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Siobhan Mooney "Estelindis" (Dublin, Ireland)

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Paladin of Souls (The Chalion Series Book 2)
Paladin of Souls (The Chalion Series Book 2)
Price: £5.49

2 of 2 people found the following review helpful
5.0 out of 5 stars Amazing theological fantasy-drama with strong, non-cliched female protagonist, 29 July 2013
Paladin of Souls, like most everything else Bujold has written, is superb. It is a book about thwarted expectations, both for the reader and the characters. For the reader, there are plenty of genre-savvy plot twists. For the characters, there are questions of how to go on living when life has brought bitterness, about what hope or love or destiny might be found in the middle of despair. As with The Curse of Chalion, the book has a fantastic protagonist and a great ensemble of secondary characters. It also has excellent pacing and theological sophistication. The "Bastard," one of the five gods of Chalion, seems to contribute to some of the best character moments in the book, often seeming like a character himself.

Paladin of Souls is a sequel to The Curse of Chalion in the sense that it follows that book chronologically, but it focuses on a different character as its protagonist, a character who gets relatively little attention in the first book but who opens up beautifully here. Before reading this, I would have said no if you'd asked me if I wanted to read a Chalion book that didn't have Cazaril as the main character. However, now that I've read this, I wouldn't want Paladin of Souls to be about anyone but Ista. She's amazing. Read this book and find out just how awesome a female protagonist can be when written as a complex, full-fledged person rather than just using the small palette that so many sub-par authors use when writing female characters.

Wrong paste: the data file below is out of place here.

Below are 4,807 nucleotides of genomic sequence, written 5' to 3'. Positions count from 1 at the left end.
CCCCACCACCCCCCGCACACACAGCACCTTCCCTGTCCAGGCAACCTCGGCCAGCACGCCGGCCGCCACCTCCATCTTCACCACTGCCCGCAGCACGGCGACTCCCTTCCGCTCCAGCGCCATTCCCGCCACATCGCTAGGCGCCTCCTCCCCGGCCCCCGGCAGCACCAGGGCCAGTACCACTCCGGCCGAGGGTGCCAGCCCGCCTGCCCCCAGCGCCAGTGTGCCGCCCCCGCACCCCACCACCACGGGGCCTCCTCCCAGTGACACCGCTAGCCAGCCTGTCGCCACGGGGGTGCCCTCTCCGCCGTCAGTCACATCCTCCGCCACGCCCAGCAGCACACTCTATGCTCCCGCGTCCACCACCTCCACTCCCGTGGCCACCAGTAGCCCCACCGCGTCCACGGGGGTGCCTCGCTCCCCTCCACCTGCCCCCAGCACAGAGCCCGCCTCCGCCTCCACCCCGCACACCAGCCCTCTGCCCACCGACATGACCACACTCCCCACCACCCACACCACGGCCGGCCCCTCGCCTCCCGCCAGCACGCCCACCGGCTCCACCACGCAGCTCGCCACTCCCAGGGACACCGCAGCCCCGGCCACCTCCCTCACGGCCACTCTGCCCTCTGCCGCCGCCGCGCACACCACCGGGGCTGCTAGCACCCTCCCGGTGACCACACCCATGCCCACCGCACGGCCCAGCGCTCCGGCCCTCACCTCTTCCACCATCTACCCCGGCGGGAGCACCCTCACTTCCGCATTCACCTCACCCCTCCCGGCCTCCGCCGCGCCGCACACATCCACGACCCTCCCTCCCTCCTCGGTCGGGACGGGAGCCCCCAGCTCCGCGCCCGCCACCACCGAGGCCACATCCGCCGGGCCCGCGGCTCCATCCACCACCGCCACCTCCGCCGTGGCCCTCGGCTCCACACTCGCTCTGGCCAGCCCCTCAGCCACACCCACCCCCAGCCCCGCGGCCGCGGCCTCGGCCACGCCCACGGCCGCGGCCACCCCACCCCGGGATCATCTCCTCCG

The Curse of Chalion (The Chalion Series Book 1)
The Curse of Chalion (The Chalion Series Book 1)
Price: £5.49

2 of 2 people found the following review helpful
5.0 out of 5 stars Superb, dramatic, spiritually-subtle fantasy, 28 Jun. 2013
This is one of my favourite books among the many hundreds that I have read. I recommend it whole-heartedly. Do not miss it.

The setting, influenced by Reconquista Spain, is more interesting than cookie-cutter fantasy (which can be fun, of course, but is often the first resort of the lazy author). The characters are superb, particularly the protagonist. Going through his trials and sufferings, I felt like I was one with him. When he wanted a safe haven, I did too. When he felt forced into desperate measures, I felt the pressure crushing him. Imperfect and wounded but still talented and admirable, I wanted him to succeed. A great deal of my emotional investment in the book came from how well he is written.

Moreover, this novel deals with religion in a serious and interesting way. Gods are not just added to the setting because they seem required in a fantasy and thereafter neglected; they are meshed deeply into the fabric of the universe and the plot of the book. The treatment of religion and its relationship with people is refreshingly subtle - dare I say it, adult?